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We Never Promised You a Rose Garden

Seafloor Eruption Paves Over Historic Vent Site

Capitalists visit Wall Street. Lawyers go to the Supreme Court. Marine biologists go to the “Rose Garden.” Or at least they used to.

Discovered in 1979 not far from the Galápagos Islands, the Rose Garden was an ocean scientist’s paradise, a hydrothermal vent site lush with life. Tubeworms covered the seafloor, their blood-red tips peeking out of slim, 6-foot white tubes. Like flower petals atop tall stems, they swayed in the shimmering breeze of warm vent fluids.

The surprising discovery of rich communities of life on the sunless seafloor fundamentally
rearranged ideas about the origin and evolution of life on Earth. It also offered entirely new perspectives on the search for life on other planets.

Scientists eagerly revisited the site in 1985, 1988, and 1990. They were intrigued to find that mussels and clams had started to overrun the tubeworms. In May 2002, they set out on Atlantis to find out how Rose Garden had changed in a dozen years. But they did not find Rose Garden, nor any trace of previous Alvin visits such as seafloor markers and dive weights. Instead they found fields of fresh lava.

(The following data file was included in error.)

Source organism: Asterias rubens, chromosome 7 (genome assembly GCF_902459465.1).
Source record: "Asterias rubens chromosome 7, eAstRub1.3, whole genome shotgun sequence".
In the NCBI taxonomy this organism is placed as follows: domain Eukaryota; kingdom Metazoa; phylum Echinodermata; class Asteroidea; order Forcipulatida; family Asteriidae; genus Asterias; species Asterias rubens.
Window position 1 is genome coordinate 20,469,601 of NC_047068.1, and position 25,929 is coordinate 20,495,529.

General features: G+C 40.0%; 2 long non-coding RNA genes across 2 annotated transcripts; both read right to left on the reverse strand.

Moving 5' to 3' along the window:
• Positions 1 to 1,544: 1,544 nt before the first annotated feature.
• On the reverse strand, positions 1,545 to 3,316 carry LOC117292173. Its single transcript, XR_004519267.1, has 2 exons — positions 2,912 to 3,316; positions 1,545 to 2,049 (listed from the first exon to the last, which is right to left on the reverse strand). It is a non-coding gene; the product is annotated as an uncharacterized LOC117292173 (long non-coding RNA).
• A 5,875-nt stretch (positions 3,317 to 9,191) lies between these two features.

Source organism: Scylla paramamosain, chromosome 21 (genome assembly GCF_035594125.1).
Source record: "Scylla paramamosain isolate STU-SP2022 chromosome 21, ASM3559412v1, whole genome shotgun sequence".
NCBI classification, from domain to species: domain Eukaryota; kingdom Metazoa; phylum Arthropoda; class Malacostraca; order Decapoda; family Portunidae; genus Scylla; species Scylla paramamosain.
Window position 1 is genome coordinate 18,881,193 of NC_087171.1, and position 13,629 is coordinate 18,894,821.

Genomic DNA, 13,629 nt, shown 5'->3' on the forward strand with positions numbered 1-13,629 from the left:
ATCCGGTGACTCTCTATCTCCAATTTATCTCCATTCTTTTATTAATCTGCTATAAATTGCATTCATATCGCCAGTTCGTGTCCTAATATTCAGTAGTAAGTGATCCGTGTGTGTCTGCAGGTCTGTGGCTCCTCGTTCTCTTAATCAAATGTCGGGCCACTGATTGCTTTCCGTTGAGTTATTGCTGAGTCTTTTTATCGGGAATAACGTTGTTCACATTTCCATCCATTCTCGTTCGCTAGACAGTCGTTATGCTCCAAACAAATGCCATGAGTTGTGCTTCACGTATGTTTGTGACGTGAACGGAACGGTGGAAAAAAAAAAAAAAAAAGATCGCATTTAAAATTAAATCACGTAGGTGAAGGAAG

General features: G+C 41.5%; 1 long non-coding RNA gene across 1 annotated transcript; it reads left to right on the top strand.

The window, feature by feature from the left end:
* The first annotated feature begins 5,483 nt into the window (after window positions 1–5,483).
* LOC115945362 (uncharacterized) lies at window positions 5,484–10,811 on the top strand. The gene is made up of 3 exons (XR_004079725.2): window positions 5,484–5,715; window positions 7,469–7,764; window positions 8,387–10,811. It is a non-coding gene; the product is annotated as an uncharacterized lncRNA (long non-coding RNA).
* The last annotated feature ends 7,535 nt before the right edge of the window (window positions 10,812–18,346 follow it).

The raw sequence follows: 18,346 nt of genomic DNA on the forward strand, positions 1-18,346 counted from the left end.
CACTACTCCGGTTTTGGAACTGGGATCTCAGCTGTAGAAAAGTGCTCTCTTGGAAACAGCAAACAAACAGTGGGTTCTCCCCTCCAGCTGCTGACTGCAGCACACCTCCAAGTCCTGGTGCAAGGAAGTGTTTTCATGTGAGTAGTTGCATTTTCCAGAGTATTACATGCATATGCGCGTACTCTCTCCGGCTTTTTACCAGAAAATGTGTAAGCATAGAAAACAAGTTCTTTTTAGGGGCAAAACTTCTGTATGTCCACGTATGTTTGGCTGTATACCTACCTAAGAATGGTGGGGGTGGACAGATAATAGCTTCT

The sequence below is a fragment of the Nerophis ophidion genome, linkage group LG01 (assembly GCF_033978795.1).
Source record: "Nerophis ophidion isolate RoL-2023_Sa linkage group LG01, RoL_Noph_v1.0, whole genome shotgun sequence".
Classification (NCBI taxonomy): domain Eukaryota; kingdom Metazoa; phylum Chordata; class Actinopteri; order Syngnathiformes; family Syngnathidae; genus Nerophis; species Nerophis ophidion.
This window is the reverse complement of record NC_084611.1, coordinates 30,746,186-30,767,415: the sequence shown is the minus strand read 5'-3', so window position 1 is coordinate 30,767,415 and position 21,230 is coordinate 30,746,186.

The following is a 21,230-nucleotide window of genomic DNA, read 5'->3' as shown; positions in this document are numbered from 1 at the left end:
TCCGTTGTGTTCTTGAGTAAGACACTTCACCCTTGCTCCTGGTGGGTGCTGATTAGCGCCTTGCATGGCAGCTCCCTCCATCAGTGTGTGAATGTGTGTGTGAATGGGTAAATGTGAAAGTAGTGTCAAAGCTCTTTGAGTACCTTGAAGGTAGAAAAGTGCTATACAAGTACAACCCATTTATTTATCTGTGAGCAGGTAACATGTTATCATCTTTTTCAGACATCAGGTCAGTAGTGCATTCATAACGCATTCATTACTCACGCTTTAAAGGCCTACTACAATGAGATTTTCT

“We think a seafloor eruption of lava since 1990 may have overrun and paved over Rose Garden—like Pompeii after Mount Vesuvius erupted,” said Tim Shank, the expedition’s co-chief scientist and a WHOI biologist. “It is a bittersweet reminder of just how dynamic the seafloor is.”

Not far from the original Rose Garden site—atop the new lava flow—Shank and colleagues discovered a new community of adolescent clams, mussels, and tubeworms, (large photo) some as small as an inch tall. They named the new site “Rosebud.”

“The new ‘Rosebud’ community could be very young—less than a year old,” Shank said. “This is an exciting opportunity to watch the development of a new community almost from its very beginnings.”

The 2002 Galápagos Expedition was funded by the Ocean Exploration Program of the National Oceanic and Atmospheric Administration, by the National Science Foundation, by Woods Hole Oceanographic Institution, and by WHOI’s Deep Ocean Exploration Institute. For more information, visit www.divediscover.whoi.edu.

Originally published: October 1, 2002